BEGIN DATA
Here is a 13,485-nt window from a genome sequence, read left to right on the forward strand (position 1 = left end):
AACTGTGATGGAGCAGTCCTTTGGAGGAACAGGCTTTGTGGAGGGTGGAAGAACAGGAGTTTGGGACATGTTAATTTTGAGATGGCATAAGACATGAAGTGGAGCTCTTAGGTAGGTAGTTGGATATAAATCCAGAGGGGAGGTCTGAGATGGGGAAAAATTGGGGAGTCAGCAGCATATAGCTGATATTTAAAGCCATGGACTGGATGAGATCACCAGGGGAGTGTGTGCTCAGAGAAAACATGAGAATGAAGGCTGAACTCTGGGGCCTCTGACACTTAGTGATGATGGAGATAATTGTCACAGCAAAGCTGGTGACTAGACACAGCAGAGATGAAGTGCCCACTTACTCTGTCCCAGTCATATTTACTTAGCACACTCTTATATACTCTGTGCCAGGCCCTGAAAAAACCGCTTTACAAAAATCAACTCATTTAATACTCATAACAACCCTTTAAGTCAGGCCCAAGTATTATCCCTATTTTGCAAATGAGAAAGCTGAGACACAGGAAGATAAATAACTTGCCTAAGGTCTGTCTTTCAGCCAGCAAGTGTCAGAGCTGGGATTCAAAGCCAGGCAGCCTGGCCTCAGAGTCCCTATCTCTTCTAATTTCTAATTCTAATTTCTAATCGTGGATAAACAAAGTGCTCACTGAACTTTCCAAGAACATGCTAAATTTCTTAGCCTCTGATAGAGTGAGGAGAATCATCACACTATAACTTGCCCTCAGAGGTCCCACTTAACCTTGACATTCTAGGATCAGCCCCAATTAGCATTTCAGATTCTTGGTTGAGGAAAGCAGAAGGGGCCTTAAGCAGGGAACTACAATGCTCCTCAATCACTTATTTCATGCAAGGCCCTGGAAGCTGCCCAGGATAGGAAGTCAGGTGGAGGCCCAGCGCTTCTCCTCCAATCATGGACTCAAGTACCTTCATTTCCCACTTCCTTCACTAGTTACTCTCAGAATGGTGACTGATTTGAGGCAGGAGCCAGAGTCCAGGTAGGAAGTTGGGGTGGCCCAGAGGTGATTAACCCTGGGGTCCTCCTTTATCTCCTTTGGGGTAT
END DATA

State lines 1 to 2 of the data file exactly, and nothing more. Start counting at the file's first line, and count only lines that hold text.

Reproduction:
Here is a 13,485-nt window from a genome sequence, read left to right on the forward strand (position 1 = left end):
AACTGTGATGGAGCAGTCCTTTGGAGGAACAGGCTTTGTGGAGGGTGGAAGAACAGGAGTTTGGGACATGTTAATTTTGAGATGGCATAAGACATGAAGTGGAGCTCTTAGGTAGGTAGTTGGATATAAATCCAGAGGGGAGGTCTGAGATGGGGAAAAATTGGGGAGTCAGCAGCATATAGCTGATATTTAAAGCCATGGACTGGATGAGATCACCAGGGGAGTGTGTGCTCAGAGAAAACATGAGAATGAAGGCTGAACTCTGGGGCCTCTGACACTTAGTGATGATGGAGATAATTGTCACAGCAAAGCTGGTGACTAGACACAGCAGAGATGAAGTGCCCACTTACTCTGTCCCAGTCATATTTACTTAGCACACTCTTATATACTCTGTGCCAGGCCCTGAAAAAACCGCTTTACAAAAATCAACTCATTTAATACTCATAACAACCCTTTAAGTCAGGCCCAAGTATTATCCCTATTTTGCAAATGAGAAAGCTGAGACACAGGAAGATAAATAACTTGCCTAAGGTCTGTCTTTCAGCCAGCAAGTGTCAGAGCTGGGATTCAAAGCCAGGCAGCCTGGCCTCAGAGTCCCTATCTCTTCTAATTTCTAATTCTAATTTCTAATCGTGGATAAACAAAGTGCTCACTGAACTTTCCAAGAACATGCTAAATTTCTTAGCCTCTGATAGAGTGAGGAGAATCATCACACTATAACTTGCCCTCAGAGGTCCCACTTAACCTTGACATTCTAGGATCAGCCCCAATTAGCATTTCAGATTCTTGGTTGAGGAAAGCAGAAGGGGCCTTAAGCAGGGAACTACAATGCTCCTCAATCACTTATTTCATGCAAGGCCCTGGAAGCTGCCCAGGATAGGAAGTCAGGTGGAGGCCCAGCGCTTCTCCTCCAATCATGGACTCAAGTACCTTCATTTCCCACTTCCTTCACTAGTTACTCTCAGAATGGTGACTGATTTGAGGCAGGAGCCAGAGTCCAGGTAGGAAGTTGGGGTGGCCCAGAGGTGATTAACCCTGGGGTCCTCCTTTATCTCCTTTGGGGTAT